Although myasthenia gravis may affect any voluntary muscle, muscles that control eye and eyelid movement, facial expressions, and swallowing are most frequently affected. The onset of the disorder may be sudden. Symptoms often are not immediately recognized as myasthenia gravis.
In most cases, the first noticeable symptom is weakness of the eye muscles. In others, difficulty in swallowing and slurred speech may be the first signs. The degree of muscle weakness involved in myasthenia gravis varies greatly among patients, ranging from a localized form, limited to eye muscles (ocular myasthenia), to a severe or generalized form in which many muscles-sometimes including those that control breathing-are affected. Symptoms, which vary in type and severity, may include a drooping of one or both eyelids (ptosis), blurred or double vision (diplopia) due to weakness of the muscles that control eye movements, an unstable or waddling gait, weakness in the arms, hands, fingers, legs, and neck, a change in facial expressions, difficulty in swallowing and shortness of breath, and impaired speech (dysarthria).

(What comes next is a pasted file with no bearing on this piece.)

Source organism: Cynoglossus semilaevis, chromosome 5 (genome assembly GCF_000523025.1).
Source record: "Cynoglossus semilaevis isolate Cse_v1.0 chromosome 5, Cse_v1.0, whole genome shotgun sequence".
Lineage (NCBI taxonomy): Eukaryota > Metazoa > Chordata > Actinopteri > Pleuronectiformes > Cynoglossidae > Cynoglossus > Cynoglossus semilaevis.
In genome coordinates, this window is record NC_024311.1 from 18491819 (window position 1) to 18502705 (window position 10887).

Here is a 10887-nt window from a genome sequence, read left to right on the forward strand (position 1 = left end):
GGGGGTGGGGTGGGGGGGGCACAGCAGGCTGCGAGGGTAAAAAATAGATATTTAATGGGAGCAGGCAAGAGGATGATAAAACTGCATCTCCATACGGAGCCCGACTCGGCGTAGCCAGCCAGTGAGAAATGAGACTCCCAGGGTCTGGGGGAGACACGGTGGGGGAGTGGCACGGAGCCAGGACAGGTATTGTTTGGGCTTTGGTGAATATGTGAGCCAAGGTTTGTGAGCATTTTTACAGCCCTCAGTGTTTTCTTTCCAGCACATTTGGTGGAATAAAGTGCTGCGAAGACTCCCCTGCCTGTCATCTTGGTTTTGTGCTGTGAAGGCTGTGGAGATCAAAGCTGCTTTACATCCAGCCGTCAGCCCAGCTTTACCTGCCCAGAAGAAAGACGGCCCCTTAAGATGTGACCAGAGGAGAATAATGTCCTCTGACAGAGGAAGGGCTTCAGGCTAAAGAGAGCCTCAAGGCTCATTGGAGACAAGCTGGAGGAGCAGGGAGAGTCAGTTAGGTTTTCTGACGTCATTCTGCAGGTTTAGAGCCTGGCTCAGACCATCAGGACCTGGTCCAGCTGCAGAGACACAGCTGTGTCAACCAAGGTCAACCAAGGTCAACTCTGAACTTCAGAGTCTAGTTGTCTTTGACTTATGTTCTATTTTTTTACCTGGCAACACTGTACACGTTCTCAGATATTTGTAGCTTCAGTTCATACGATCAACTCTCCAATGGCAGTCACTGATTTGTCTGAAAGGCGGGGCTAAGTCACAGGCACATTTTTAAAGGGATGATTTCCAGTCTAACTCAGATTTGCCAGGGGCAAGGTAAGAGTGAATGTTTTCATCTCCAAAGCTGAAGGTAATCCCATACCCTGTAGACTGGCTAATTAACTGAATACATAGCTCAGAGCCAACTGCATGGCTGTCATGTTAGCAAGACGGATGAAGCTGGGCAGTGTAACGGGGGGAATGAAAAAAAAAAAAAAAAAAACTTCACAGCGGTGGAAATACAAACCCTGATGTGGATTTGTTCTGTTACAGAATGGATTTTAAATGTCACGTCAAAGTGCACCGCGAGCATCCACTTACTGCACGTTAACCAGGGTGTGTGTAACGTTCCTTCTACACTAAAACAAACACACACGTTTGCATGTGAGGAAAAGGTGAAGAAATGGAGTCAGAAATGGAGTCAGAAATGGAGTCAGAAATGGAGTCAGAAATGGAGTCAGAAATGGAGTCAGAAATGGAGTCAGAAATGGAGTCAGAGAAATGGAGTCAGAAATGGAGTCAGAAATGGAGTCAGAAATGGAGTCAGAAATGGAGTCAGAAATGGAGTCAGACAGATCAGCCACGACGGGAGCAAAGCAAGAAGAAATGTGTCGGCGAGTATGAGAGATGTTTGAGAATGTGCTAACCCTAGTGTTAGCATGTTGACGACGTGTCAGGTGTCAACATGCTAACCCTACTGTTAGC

This answer is based upon information from the National Institute of Neurological Disorders and Stroke.